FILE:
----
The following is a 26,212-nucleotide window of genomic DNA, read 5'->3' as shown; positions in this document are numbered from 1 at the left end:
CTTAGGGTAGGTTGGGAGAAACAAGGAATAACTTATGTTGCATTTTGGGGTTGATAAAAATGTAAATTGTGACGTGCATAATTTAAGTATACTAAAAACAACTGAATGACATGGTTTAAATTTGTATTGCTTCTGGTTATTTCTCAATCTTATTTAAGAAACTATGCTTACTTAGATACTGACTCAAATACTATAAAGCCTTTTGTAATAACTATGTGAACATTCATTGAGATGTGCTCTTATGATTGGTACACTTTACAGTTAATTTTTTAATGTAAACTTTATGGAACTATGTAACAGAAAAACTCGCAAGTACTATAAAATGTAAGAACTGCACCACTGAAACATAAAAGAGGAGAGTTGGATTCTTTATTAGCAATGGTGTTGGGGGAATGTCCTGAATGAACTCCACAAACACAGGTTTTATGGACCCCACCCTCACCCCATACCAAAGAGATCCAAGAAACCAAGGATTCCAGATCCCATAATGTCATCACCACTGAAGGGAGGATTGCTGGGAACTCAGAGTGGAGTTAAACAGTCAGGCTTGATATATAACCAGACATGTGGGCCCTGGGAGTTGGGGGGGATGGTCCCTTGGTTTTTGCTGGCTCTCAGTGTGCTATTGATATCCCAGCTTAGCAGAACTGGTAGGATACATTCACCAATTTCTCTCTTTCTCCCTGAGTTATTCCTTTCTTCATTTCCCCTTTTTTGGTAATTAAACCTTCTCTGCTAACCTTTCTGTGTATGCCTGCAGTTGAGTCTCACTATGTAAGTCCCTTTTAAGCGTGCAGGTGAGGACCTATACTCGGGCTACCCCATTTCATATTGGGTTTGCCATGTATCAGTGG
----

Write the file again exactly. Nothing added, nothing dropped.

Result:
The following is a 26,212-nucleotide window of genomic DNA, read 5'->3' as shown; positions in this document are numbered from 1 at the left end:
CTTAGGGTAGGTTGGGAGAAACAAGGAATAACTTATGTTGCATTTTGGGGTTGATAAAAATGTAAATTGTGACGTGCATAATTTAAGTATACTAAAAACAACTGAATGACATGGTTTAAATTTGTATTGCTTCTGGTTATTTCTCAATCTTATTTAAGAAACTATGCTTACTTAGATACTGACTCAAATACTATAAAGCCTTTTGTAATAACTATGTGAACATTCATTGAGATGTGCTCTTATGATTGGTACACTTTACAGTTAATTTTTTAATGTAAACTTTATGGAACTATGTAACAGAAAAACTCGCAAGTACTATAAAATGTAAGAACTGCACCACTGAAACATAAAAGAGGAGAGTTGGATTCTTTATTAGCAATGGTGTTGGGGGAATGTCCTGAATGAACTCCACAAACACAGGTTTTATGGACCCCACCCTCACCCCATACCAAAGAGATCCAAGAAACCAAGGATTCCAGATCCCATAATGTCATCACCACTGAAGGGAGGATTGCTGGGAACTCAGAGTGGAGTTAAACAGTCAGGCTTGATATATAACCAGACATGTGGGCCCTGGGAGTTGGGGGGGATGGTCCCTTGGTTTTTGCTGGCTCTCAGTGTGCTATTGATATCCCAGCTTAGCAGAACTGGTAGGATACATTCACCAATTTCTCTCTTTCTCCCTGAGTTATTCCTTTCTTCATTTCCCCTTTTTTGGTAATTAAACCTTCTCTGCTAACCTTTCTGTGTATGCCTGCAGTTGAGTCTCACTATGTAAGTCCCTTTTAAGCGTGCAGGTGAGGACCTATACTCGGGCTACCCCATTTCATATTGGGTTTGCCATGTATCAGTGG